August 31, 2016

Books to Read While the Algae Grow in Your Fur, August 2016

Attention conservation notice: I have no taste.

Max Gladstone, Three Parts Dead and Two Serpents Rise
To say that these are fantasy novels set in a world where magic works like the law, and magicians are organized accordingly, makes them sound like bad comedy. They are (in parts) very funny, but Gladstone takes this premise and makes the magic wonderful and terrifying, and tells stories with real moral and even political weight. (It's not an allegory of our world, exactly...)
Update: Further to the series.
V. E. Schwab, A Darker Shade of Magic and A Gathering of Shadows
Mind-candy fantasy, featuring parallel worlds and outbreaks from a dungeon dimension. (The fact that the parallel worlds are specifically parallel Londons will not, I hope, come to seem hopelessly dated after the Brexit folly.) The first book is very enjoyable, with a temporarily-satisfying ending; the second frustrated me solely because it ended in media res.
Kij Johnson, The Dream-Quest of Vellitt Boe
Mind candy; as the title suggests, a reaction to Lovecraft's The Dream-Quest of Unknown Kadath. There is potentially a lot to say here about writers reacting to earlier ones with strong artistic visions, especially when the compelling parts are as tied to the repugnant, monsters-from-the-id parts as Lovecraft's were, but perhaps another time. Suffice to say that this one threads the needle of being at once respectful of the source work, arguing with it on fair terms, and being enjoyable as fiction in its own right. (I'd really like to know what happens after the ending, in both the dreamlands and the waking world, but it's better writing to cut off where Johnson does.)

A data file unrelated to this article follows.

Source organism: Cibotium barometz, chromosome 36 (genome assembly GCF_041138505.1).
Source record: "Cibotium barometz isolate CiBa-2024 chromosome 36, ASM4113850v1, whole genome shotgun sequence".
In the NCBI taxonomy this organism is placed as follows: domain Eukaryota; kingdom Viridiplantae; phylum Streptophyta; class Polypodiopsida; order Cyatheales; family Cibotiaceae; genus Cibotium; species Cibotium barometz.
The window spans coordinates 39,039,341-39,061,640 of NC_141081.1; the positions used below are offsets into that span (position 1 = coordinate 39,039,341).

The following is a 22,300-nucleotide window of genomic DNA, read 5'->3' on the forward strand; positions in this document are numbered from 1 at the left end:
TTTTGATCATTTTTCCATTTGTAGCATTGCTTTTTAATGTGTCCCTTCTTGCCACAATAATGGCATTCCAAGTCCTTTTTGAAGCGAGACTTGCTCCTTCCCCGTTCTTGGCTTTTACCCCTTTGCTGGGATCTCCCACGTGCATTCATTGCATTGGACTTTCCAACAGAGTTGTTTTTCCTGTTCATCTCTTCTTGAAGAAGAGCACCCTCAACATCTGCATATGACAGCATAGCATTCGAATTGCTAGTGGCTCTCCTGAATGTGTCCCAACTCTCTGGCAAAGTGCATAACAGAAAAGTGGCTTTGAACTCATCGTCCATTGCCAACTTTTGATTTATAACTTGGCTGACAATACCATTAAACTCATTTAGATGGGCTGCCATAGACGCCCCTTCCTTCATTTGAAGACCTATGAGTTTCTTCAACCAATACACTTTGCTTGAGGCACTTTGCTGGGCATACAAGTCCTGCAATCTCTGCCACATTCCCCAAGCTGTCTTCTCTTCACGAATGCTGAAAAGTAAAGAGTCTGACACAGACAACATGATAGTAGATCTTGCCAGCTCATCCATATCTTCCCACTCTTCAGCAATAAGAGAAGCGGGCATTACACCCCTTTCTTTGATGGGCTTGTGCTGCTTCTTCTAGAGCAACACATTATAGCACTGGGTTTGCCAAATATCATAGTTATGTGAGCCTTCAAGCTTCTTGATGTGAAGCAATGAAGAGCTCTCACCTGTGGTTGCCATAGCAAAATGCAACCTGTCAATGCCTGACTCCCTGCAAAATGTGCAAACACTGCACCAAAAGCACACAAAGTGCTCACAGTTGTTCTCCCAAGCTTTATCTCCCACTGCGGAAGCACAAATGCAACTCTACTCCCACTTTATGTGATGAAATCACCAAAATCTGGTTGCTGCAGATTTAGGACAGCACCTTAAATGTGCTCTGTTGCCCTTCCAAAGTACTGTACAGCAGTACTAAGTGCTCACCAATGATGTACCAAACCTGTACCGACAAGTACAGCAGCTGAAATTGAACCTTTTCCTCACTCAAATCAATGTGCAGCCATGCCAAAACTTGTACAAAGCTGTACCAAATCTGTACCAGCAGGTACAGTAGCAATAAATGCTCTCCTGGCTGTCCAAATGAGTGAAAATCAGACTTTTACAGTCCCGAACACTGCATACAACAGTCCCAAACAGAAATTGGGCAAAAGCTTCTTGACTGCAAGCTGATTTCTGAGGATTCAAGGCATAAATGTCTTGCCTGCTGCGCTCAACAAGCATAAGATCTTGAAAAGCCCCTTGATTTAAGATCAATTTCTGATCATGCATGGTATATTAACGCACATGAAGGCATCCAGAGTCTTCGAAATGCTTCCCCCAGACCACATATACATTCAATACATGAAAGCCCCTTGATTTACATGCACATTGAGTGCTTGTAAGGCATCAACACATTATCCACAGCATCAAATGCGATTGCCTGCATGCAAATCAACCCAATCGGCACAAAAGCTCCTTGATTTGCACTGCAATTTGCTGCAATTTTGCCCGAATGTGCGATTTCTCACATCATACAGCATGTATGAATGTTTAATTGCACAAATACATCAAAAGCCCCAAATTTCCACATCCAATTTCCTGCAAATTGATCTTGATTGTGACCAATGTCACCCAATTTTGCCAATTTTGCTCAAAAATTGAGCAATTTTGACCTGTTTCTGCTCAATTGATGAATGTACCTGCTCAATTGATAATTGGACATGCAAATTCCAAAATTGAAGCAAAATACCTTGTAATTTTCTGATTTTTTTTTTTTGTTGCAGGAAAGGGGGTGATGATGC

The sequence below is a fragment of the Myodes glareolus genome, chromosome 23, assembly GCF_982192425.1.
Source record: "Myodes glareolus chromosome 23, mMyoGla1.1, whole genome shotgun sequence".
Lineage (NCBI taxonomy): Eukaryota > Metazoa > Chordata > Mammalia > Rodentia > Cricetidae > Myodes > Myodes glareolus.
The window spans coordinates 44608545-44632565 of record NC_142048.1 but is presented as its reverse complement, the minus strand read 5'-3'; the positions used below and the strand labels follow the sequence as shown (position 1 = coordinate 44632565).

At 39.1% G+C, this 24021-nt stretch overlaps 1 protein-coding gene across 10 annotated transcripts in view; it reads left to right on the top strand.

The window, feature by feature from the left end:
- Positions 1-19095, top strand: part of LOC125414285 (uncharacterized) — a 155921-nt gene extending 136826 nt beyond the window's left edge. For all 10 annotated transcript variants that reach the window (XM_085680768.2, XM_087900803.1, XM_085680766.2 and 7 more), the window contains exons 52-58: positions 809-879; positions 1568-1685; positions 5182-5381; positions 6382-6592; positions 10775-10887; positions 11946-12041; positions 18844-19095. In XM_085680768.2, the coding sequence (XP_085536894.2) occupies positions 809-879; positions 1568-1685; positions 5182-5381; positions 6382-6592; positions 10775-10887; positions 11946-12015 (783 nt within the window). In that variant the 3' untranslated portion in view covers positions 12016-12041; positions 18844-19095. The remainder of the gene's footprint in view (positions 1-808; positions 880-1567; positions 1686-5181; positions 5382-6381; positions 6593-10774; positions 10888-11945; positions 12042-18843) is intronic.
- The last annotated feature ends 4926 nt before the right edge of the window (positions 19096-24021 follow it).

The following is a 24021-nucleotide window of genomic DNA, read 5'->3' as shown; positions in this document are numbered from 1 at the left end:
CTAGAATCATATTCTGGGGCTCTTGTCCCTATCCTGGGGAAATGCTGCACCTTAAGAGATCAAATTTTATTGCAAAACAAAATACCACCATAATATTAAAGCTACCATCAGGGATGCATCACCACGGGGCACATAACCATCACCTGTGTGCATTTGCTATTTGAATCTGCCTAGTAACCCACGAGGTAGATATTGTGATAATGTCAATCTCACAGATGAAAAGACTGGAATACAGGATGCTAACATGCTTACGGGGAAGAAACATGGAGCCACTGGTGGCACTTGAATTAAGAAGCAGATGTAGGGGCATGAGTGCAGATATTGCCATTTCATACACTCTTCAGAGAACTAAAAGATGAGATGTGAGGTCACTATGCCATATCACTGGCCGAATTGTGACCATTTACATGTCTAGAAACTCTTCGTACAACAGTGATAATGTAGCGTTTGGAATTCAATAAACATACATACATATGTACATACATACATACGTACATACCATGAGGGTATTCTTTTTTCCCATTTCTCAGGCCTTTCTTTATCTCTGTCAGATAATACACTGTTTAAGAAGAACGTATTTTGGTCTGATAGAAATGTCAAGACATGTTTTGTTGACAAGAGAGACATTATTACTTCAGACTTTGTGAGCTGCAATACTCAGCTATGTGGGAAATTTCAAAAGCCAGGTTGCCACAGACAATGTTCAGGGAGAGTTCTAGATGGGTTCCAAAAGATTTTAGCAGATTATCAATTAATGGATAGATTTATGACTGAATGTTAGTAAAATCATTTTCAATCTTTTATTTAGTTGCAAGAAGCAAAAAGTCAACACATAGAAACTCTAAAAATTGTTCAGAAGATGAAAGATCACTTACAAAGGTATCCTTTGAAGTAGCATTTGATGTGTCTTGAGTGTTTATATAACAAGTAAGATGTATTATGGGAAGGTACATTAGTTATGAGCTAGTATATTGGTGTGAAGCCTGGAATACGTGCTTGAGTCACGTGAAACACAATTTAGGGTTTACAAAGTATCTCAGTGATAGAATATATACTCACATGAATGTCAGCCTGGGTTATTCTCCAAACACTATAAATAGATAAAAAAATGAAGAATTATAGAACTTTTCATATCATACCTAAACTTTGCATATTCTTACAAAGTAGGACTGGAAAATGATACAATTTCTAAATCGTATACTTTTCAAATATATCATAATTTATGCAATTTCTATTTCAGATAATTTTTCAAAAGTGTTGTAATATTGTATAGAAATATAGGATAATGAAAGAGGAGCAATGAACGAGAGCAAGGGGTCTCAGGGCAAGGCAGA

Joe Zieja, Mechanical Failure
Mind candy; a pitch-perfect parody of a certain sort of military science fiction.
Manuel Lima, Visual Complexity: Mapping Patterns of Information
While this is very pretty eye candy, it is, sadly, only good as eye candy. Lima's scholarship is unreliable [*], but that could be forgiven if he had good advice. Unfortunately, his principles for designing visual displays of networks are hopelessly vague [**], and there is no substance to his examples --- no "see, that's why this one is good", or "notice how this could be improved by doing such-and-such". His "syntax" of network design patterns is merely a list of types, and not an actual syntax or grammar. Worse, it's just a list, without even hand-waving justification for his division into types rather than another, or even advice of the form "this sort of diagram works well for these goals, but not under such-and-such circumstances". A dedicated reader might be able to reverse-engineer something of Lima's taste in pretty pictures of graphs (for the record, I like almost all of his pictures as pictures), but anyone looking for actual guidance, let alone insight into networks, had better go elsewhere. I wish I could offer pointers on where to go.
*: As a tiny example, though one which would would have been trivial to get right, Aristotle did not live "ca. first century CE" (p. 230) --- nor for that matter did he write a book called Metaphysics (ibid.), though I admit that could just be a sloppy way of referring to books he did write.
More telling is p. 44, where we are told: